Article

The Business of Contact Lenses

A Letter to My Younger Self

The Business of Contact Lenses

A Letter to My Younger Self

BY CLARKE D. NEWMAN, OD, FAAO

As the New Year starts, I have been wondering what to write about this year. I think the first thing I would like to do is write a letter to myself when I was in my first year of practice. I have been in practice now for 28 years, and I think (I hope) that I have gained some wisdom along the way that I wish I could send back in time and impart to that young, skinny guy who used to be me. So, here goes.

Dear Clarke,

First things first—you’ve got to lighten up. Yes, you need to be concerned about (and focused on) your cash flow, but you do not need to worry about it. Certainly, do not lose sleep over it. The crunches are never as bad as you think; and, when you are flush, things aren’t as good as you think. Steady as she goes here. The first time you ever went to Europe was ruined by worrying—knock it off!

Get everything in writing. I don’t care who you are going into practice with, get it in writing. That mistake will cost you almost 10 years of practice ownership and equity. Seriously, try not to be completely naïve, will ya?

Oh, and when a guy named Dr. Irvin Borish gives you advice, shut your mouth and accept it as an article of faith. It should not have taken you 10 years to admit to him, literally on your knees, that, yes indeed, “Everything that happens in your practice is your fault.” He is, was, and always will be right. As a practice owner, everything that happens in your practice is the result of something that you did or did not do, or said or did not say. Why was that so hard to accept?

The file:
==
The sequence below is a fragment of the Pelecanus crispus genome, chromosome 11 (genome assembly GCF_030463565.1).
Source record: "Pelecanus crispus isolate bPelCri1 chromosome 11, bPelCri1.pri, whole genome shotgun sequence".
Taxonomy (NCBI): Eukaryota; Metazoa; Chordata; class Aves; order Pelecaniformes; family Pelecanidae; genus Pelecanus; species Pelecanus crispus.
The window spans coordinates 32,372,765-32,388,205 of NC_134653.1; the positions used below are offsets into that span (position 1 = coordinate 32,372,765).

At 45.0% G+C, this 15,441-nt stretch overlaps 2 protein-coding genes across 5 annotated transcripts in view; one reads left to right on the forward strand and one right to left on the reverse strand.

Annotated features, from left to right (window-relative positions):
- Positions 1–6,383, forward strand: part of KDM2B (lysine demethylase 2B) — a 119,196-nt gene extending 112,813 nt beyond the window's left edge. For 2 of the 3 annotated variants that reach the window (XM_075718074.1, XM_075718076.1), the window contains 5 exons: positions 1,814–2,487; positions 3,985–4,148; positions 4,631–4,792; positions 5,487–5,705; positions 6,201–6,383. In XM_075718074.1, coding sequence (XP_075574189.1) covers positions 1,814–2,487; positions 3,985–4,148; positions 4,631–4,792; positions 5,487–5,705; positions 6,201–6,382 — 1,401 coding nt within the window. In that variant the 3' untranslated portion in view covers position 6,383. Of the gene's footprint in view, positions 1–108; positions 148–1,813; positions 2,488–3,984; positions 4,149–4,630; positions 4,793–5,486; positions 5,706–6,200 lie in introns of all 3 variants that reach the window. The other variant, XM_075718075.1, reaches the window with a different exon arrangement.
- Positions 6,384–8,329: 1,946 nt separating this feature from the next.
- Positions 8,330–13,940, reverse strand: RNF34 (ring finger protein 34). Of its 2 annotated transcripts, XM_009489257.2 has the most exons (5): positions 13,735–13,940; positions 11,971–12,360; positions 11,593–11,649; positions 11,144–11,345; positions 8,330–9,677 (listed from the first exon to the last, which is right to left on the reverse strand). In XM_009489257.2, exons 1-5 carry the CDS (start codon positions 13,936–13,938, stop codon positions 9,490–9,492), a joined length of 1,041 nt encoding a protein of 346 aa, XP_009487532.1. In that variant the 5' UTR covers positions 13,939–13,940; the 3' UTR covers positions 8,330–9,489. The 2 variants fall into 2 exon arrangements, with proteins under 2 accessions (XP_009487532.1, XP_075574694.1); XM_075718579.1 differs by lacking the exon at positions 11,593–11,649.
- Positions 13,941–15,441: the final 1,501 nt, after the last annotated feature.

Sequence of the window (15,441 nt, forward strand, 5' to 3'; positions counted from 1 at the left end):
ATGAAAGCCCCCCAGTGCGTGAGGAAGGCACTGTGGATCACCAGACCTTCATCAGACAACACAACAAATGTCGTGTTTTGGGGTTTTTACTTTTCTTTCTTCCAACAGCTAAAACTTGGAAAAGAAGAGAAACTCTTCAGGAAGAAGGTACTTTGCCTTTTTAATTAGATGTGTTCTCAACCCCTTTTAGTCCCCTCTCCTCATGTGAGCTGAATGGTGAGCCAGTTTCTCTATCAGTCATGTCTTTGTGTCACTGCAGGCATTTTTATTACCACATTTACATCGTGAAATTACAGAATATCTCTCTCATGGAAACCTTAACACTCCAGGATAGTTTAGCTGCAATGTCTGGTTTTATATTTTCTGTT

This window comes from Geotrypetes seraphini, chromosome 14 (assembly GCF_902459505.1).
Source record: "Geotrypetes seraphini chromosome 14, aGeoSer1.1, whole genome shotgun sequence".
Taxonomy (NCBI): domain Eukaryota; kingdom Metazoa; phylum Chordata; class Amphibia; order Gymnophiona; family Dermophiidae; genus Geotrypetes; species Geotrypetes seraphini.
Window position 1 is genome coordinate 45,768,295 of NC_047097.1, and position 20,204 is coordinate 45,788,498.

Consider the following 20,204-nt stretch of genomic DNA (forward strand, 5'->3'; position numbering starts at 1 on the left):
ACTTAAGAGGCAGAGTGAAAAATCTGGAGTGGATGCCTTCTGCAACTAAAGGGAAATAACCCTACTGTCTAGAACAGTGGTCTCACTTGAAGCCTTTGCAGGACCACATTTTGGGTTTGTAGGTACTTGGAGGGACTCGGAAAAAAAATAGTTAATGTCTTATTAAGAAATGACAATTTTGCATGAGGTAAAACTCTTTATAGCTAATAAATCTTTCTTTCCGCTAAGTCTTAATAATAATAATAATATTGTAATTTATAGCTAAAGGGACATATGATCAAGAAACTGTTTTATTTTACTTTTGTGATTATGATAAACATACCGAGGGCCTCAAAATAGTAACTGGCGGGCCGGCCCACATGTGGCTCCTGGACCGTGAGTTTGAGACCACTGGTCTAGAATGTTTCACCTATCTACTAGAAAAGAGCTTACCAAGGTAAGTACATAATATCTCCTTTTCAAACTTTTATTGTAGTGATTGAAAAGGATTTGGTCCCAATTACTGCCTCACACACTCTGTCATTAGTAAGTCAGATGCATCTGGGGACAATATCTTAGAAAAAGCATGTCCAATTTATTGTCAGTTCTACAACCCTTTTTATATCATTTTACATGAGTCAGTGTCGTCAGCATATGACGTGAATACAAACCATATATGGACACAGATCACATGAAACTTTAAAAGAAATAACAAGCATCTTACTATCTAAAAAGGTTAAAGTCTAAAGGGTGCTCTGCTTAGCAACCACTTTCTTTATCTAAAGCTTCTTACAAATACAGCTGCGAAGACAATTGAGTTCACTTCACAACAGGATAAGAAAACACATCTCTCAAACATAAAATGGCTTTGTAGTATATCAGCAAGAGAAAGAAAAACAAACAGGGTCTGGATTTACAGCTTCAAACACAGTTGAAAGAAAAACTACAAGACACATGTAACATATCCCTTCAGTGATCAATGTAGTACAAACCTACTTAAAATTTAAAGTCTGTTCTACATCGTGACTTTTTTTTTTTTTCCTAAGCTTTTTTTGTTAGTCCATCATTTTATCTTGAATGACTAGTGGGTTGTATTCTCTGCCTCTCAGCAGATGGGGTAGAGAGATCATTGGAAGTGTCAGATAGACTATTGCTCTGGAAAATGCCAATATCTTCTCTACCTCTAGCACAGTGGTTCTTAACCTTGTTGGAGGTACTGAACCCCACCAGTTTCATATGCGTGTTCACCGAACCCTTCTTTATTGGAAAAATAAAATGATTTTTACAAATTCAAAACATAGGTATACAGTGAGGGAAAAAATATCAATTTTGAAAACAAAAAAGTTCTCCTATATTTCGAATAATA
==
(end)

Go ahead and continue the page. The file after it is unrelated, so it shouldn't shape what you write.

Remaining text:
While we are talking about Dr. Borish, you will keep your promises to him to become a leader and a Diplomate in the American Academy of Optometry (AAO) and to run for the AAO board. It will be one of the things for which you will take great pride.

When you become a Diplomate, you will learn quickly that you are not nearly on the level that you think you are. It will be the most valuable lesson that you will learn in optometry. It is OK to go through your whole career wondering whether you are good enough. It will keep you on your toes; it will keep you learning and yearning. The day that you believe your own hype is the day you are no good to anyone.

You do not need to prescribe every lens that comes along. You want to please all of the vendors—especially when you become a thought leader—but it just is not practical from a practice management standpoint.

You need to start thinking about your exit strategy earlier than you think. Also, protect the practice that you build from predators. Have trusts in place and a buy-out agreement in case of divorce that saves you from giving up half of your retirement savings to buy your practice for the second time. It will set you back big-time—can I get a do-over here?

Finally, don’t wait until you are 40 and wondering why you haven’t made as much money as think you should have before you start valuing what you do as much as your patients value it. Learn how to code and bill sooner than you did. Remember that your services are more valuable than the materials that you sell, and set your price structure accordingly.

I hope this helps.
Genuinely, take care,
Clarke

P.S.

Love what you do and take care of your patients, and everything else will follow. CLS


Dr. Newman has been in private practice in Dallas, Texas since 1986 specializing in vision rehabilitation through contact lenses as well as corneal disease management, optometric medicine, and refractive surgery. He is a Diplomate in the AAO and a consultant or advisor to Alcon, Allergan, B+L, EyePrint Pro, Johnson & Johnson Vision Care, and TruForm Optics. Contact him at cdnewman@earthlink.net.